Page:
In approximately October 1991, Anita broached the subject with Martin of placing the two youngest children for adoption. He was opposed to any adoption and refused to discuss it with her. Anita testified that in the summer and fall of 1991, she had begun thinking about adoption because she was having a hard time financially, and she wanted "a better home, more stable family, you know, a dad" for the children. During this time, Anita had been in contact with a California adoption agency whose name she secured from a newspaper advertisement. She provided Martin's name to them as the father of the children, and when he was contacted, he expressed his opposition, which apparently ended that agency's interest in the children. Anita then found K.E.S.I.L. in the phone book and relinquished the children to K.E.S.I.L. on November 2, 1991, by written agreement, which was accepted on the same date. However, Anita did not disclose Martin as the father of the children when she relinquished them to K.E.S.I.L. On that same day, November 2, Kassandra and Nicholas were placed with the Savages, and a copy of the child acceptance agreement from the Savages is in evidence, indicating that the "adoptive placement" was "term[ed a] `legal risk' because the birth fathers of the children have not been named, identified on the child's birth records or signed a relinquishment of parental rights."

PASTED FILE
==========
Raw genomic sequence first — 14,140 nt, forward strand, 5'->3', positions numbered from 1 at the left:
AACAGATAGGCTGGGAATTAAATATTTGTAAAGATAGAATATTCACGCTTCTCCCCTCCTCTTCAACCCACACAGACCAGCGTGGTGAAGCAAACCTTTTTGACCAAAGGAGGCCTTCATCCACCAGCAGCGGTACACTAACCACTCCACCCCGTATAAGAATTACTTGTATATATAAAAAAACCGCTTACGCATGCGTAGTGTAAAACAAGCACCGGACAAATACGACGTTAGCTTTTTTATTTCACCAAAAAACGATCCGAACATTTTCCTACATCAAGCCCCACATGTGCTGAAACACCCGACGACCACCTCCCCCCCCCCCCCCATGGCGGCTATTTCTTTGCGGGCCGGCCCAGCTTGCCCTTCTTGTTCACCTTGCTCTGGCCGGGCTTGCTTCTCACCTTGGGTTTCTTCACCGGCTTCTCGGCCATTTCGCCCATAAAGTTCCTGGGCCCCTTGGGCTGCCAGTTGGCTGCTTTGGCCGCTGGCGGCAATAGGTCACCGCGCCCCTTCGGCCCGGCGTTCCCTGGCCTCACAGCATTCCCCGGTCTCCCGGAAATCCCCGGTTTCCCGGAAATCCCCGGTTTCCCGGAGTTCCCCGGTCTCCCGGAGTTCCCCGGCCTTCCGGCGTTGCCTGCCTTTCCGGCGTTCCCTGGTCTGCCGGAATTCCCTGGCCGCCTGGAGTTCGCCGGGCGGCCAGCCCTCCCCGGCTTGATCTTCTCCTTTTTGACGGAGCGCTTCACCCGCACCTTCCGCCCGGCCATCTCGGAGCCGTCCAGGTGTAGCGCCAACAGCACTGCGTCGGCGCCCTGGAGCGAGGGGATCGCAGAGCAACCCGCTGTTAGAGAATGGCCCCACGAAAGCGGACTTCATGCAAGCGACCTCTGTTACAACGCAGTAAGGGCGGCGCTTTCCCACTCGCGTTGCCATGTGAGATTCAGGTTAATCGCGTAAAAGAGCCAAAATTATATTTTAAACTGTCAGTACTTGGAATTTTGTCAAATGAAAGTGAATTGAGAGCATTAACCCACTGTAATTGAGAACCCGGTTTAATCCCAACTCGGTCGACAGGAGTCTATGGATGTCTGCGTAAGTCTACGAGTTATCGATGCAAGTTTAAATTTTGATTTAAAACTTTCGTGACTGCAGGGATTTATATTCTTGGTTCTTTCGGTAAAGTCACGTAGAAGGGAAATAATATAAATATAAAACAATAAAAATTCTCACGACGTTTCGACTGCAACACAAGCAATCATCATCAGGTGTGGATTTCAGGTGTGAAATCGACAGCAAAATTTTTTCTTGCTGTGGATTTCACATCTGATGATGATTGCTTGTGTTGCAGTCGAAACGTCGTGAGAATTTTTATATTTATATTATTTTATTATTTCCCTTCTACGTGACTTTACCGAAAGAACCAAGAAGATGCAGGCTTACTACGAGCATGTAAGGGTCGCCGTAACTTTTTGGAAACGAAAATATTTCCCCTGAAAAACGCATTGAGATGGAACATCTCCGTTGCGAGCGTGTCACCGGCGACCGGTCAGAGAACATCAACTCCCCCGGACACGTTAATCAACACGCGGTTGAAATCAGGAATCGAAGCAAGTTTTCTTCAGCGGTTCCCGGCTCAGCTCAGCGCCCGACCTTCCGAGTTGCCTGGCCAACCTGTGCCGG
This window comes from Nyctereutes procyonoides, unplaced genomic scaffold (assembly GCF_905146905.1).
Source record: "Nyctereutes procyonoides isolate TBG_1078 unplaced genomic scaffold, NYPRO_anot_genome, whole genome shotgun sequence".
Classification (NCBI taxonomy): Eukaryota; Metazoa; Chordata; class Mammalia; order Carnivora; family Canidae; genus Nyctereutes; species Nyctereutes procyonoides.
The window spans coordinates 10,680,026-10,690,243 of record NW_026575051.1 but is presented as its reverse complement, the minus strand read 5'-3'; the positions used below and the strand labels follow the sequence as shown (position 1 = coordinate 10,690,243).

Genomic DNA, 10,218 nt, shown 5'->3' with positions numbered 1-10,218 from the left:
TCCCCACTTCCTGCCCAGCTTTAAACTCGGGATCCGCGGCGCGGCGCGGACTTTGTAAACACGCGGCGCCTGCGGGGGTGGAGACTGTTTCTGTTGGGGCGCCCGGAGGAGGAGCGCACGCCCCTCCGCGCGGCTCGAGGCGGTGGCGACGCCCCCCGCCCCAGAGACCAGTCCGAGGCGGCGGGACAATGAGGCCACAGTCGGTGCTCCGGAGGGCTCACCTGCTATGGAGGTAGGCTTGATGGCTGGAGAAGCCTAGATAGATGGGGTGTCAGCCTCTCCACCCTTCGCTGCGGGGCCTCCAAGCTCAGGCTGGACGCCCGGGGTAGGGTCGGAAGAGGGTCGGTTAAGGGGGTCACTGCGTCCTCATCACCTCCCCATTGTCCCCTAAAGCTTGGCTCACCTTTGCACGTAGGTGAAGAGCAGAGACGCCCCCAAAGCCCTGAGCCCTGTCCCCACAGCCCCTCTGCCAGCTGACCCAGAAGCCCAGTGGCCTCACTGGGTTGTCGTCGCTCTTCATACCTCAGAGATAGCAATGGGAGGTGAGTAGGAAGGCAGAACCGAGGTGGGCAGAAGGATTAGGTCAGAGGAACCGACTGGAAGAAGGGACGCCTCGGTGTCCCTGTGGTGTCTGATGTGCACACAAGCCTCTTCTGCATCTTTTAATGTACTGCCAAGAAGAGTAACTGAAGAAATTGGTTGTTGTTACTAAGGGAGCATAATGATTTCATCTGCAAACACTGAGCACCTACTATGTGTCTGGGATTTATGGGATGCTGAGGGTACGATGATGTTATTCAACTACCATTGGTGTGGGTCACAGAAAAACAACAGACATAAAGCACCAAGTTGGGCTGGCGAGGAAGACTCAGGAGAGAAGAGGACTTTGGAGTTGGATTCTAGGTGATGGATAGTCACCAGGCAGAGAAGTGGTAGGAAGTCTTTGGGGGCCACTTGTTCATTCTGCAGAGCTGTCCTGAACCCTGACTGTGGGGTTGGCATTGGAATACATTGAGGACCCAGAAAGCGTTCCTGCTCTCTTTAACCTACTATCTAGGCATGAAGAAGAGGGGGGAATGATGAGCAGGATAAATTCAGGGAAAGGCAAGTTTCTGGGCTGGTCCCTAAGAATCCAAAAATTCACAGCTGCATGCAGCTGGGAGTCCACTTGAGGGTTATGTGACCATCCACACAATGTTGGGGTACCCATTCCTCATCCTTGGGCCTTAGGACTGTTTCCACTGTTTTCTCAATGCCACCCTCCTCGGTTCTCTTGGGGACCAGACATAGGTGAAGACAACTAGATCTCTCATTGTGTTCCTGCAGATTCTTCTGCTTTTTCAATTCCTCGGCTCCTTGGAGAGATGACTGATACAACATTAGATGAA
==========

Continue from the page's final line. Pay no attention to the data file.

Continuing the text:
On November 11, Martin telephoned Anita to discuss the children's attendance at his upcoming wedding to another woman on November 15. Anita told Martin that the children had been placed for adoption, but refused to divulge with whom or where they were presently located. In Anita's testimony, she admitted that she had not disclosed Martin as the father of the children because she knew he would refuse an adoption. Anita admitted that she lied in order to get the children adopted.